Four Player Chess

Recently, I came across the idea of four player chess and decided I wanted to give it a try.

Four Player Chess is played with a standard board with an extra 3×8 section on each side. There are no official rules. Here are my notes based on a little research.

  • 4 Player Chess can be a partnership game, where the object is to checkmate both opposing players at the same time.
  • In other variants, you can have partnerships, every player for himself, or temporary alliances.
  • Turns move in clockwise order.
  • Queens must be placed on the same color..usually white

The most well known 4 player chess was created by Capt George Hope Verney in 1881. There is a copy of his book on the subject here

  • Option 1 – Verney’s original rules for 4 handed chess
    • The players who are opposite each other become partners
    • No communication is permitted between the partners.
    • The pieces of partners do not attack each other, therefore, their Kings can even be next to each other.
    • No player can make a move to place his partner in check
    • Castling is not permitted
    • Pawns can only move one square at a time, not 2 on the first move as in normal chess
    • For a pawn to become a Queen, it must reach the edge of the board of one of its enemies, not its partner.
    • When a pawn reaches the edge of the board of its partner, it may reverse direction until it reaches the end of its own side…after which it may do so again. It should be marked somehow appropriately.
    • The game is won when two of the partners are checkmated.
    • When one partner is checkmated, his pieces are not removed from the board, but remain in position. His partner continues the fight singlehanded, while the player misses his turns. His pieces cannot move or be captured, they merely block the board.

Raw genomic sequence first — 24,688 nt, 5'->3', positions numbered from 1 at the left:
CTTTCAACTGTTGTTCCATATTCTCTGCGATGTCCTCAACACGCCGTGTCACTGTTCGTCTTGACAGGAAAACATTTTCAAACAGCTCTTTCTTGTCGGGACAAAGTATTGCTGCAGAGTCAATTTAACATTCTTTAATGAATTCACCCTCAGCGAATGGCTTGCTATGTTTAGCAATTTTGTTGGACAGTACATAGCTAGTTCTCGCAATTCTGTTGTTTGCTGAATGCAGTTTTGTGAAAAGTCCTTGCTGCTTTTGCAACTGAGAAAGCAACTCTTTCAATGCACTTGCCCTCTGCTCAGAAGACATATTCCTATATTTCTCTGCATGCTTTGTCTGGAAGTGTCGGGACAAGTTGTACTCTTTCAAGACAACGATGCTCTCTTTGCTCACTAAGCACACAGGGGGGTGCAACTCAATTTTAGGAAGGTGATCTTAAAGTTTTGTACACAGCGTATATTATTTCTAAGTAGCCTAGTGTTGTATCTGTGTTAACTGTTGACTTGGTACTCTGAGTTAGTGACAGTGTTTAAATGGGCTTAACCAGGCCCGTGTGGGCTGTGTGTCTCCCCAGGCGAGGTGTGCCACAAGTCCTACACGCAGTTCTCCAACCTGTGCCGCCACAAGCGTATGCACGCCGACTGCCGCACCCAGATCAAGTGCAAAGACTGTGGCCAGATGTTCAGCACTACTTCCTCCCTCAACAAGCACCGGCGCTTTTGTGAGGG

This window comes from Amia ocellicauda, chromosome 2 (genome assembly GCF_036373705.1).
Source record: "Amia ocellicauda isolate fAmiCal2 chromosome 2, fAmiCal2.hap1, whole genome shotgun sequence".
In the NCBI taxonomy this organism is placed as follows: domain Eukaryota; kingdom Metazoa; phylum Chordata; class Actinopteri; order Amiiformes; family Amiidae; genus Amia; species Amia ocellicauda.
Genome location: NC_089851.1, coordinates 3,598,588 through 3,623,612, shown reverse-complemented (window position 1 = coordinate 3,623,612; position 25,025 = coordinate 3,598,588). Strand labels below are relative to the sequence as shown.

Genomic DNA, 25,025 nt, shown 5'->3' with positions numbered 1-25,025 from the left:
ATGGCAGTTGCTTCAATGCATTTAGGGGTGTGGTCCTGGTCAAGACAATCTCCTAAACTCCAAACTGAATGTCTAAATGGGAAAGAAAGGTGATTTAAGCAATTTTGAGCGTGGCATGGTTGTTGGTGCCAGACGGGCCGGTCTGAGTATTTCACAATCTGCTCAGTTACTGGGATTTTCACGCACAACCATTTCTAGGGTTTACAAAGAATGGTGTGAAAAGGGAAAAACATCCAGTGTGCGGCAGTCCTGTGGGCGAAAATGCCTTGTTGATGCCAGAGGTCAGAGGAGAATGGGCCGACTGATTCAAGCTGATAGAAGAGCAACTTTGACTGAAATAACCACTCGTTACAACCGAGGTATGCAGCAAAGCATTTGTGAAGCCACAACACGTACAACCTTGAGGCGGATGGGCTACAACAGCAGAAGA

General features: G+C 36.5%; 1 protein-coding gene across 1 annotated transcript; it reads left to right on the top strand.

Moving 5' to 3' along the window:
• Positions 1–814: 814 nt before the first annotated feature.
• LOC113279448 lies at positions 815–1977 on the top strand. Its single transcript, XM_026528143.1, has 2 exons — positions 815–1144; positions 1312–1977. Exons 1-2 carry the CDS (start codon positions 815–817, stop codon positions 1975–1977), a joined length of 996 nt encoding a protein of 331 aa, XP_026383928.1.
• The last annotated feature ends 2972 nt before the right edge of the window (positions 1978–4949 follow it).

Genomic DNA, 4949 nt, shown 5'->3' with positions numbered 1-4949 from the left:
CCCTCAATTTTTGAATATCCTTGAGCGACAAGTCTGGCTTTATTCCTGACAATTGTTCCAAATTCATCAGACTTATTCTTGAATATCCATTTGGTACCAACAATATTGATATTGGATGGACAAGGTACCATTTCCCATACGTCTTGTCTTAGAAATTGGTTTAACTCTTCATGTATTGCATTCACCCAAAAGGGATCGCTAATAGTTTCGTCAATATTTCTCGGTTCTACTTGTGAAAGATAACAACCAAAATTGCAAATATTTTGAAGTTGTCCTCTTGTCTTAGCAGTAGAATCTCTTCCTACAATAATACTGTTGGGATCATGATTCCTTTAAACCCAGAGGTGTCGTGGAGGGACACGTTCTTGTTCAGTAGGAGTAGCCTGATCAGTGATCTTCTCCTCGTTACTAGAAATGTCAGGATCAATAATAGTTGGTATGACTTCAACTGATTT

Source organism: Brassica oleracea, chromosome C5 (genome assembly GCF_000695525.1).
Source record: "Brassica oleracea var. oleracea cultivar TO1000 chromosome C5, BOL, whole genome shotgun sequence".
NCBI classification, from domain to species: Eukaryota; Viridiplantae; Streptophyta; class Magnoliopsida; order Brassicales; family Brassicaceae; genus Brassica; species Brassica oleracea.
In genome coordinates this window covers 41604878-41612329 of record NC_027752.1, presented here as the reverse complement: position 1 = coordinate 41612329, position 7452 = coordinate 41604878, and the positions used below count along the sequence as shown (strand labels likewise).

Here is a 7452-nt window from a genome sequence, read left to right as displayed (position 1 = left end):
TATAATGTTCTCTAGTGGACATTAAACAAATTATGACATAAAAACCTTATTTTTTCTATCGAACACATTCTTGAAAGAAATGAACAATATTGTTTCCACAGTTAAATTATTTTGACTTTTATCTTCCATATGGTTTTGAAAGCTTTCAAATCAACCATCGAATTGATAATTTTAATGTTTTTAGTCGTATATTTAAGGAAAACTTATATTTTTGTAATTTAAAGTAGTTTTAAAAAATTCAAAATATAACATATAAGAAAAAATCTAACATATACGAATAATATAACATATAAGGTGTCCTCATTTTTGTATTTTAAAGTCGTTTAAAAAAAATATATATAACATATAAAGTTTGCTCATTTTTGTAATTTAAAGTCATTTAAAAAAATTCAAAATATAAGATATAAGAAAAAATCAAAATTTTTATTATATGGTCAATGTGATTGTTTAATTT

• A partner can release his partner from checkmate by capturing pieces or forcing their move by the opponent.
    • An opponent, having checkmated a player, can release him, but cannot capture other pieces in the same move.
  • Option 2 – Hughes 1888 Variant. All of Verney’s rules except:
    • Pawns may advance two squares initially.
    • When a pawn’s move is obstructed by a pawn of its partner, it can leap over it, provided the square it moves to is vacant
  • Option 3- Variant of prior options where your partner is next to you, rather than opposite.
  • Option 4 -A Non-Partner Variant
    • Castling and en-passing are permitted. All standard chess rules, except as follows:
    • A player’s king must actually be captured to eliminate the player.
    • A player may move into a potential checkmate
    • A checkmated player may move any of his pieces
    • An eliminated player’s remaining pieces stay stagnant on the board (default), but may be captured.
    • Pawns can be exchanged for another piece on reaching any end row (ahead, or to the side).
    • The last king standing is the winner, or the last two kings standing if they declare a truce or an alliance (unless one of them decides to eliminate the other.)

Rules for Bughouse Chess

Since I was writing about trying Four Player Chess, I wanted to note a four player variant I did play as a kid. Bughouse.

Bughouse involves 2 chess boards

  • Teammates sit beside each other playing opposite colors
  • Whenever a piece is captured, it is given to their teammate.
  • Teammates can use a move to place the piece on an unoccupied square.
  • Pawns cannot be placed on the ends of the board.
  • The first person to lose by checkmate or time loses for the team.
  • Bughouse is usually played with chess clocks.
  • When played without a clock, there is usually a rule preventing a player waiting for pieces (stalling or sitting) indefinitely. One rule states that players may not delay their move beyond the time that it takes for their partner to make three moves
  • There is no specific rule against verbal coordination.